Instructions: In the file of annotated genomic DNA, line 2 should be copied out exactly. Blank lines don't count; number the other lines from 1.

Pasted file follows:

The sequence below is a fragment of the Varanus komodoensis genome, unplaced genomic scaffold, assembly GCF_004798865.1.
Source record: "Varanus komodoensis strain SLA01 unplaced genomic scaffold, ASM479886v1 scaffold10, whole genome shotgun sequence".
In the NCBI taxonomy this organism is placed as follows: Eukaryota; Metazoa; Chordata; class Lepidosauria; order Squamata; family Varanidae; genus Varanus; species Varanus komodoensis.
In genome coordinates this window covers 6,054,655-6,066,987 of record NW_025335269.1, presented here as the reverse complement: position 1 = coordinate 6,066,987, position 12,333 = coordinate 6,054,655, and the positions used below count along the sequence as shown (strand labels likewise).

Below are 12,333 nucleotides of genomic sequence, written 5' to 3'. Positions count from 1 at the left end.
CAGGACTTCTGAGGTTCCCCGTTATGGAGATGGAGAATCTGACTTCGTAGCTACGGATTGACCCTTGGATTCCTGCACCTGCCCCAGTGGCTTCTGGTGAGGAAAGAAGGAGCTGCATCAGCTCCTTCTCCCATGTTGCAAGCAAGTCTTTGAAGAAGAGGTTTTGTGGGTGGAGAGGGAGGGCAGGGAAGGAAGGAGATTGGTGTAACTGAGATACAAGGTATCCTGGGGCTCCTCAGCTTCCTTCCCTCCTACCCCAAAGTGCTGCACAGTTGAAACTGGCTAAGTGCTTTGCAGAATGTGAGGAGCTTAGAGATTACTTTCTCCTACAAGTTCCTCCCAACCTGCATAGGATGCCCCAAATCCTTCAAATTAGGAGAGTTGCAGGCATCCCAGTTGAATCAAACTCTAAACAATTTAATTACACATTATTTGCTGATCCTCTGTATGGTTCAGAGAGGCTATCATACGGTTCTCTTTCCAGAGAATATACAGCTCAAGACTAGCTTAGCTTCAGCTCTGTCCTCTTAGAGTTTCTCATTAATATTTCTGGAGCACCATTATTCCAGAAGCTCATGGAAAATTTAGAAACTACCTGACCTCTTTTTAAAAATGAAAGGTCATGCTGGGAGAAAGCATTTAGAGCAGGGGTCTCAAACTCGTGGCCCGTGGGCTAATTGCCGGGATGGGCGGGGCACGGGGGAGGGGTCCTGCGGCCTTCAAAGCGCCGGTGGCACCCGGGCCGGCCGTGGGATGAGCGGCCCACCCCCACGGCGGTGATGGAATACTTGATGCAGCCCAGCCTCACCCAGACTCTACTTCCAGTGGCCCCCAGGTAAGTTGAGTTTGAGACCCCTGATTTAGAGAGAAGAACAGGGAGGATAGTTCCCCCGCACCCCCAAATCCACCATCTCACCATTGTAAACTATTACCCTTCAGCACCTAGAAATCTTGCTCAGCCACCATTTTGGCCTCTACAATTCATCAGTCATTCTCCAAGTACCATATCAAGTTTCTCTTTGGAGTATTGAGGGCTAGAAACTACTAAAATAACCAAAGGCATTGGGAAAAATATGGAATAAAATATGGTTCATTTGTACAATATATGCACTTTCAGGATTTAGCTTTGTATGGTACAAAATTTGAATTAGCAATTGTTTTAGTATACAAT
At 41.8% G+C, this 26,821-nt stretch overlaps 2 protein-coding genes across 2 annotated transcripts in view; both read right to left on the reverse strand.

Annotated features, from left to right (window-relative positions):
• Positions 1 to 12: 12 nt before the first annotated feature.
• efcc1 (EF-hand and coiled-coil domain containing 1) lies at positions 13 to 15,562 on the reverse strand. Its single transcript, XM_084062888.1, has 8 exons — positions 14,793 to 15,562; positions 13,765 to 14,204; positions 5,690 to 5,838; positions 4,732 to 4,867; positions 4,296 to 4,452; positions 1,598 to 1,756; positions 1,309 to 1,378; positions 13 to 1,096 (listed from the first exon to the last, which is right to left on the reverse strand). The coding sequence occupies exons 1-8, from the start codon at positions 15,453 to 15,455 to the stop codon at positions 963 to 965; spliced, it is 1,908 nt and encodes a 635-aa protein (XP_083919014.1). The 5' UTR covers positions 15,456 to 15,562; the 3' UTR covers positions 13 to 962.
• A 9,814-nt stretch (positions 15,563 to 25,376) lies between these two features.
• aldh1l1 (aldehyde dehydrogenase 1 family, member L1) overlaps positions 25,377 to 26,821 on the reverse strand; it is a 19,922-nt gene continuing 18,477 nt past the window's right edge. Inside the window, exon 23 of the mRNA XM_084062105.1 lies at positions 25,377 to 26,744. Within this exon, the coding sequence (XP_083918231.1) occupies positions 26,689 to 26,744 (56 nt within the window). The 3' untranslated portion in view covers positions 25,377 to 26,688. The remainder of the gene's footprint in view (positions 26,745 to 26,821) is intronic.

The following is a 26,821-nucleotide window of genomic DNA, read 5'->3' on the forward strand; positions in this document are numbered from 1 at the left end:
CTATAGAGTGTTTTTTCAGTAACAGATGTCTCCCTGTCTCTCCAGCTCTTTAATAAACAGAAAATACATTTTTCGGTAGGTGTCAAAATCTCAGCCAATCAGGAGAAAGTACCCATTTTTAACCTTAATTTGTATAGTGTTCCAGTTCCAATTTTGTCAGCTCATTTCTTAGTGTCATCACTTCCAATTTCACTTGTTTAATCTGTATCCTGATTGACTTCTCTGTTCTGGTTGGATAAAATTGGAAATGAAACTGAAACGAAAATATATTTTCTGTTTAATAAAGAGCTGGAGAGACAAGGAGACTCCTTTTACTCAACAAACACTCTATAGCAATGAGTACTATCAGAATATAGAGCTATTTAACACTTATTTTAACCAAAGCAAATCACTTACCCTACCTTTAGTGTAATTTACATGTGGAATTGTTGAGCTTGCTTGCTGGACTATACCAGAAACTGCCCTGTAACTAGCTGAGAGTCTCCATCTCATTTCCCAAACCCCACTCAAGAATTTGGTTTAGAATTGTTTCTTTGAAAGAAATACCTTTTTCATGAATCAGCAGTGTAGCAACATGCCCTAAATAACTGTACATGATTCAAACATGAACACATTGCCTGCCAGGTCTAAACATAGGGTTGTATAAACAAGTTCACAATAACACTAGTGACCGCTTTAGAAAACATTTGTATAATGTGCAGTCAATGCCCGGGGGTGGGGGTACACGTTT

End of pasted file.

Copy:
Source record: "Varanus komodoensis strain SLA01 unplaced genomic scaffold, ASM479886v1 scaffold10, whole genome shotgun sequence".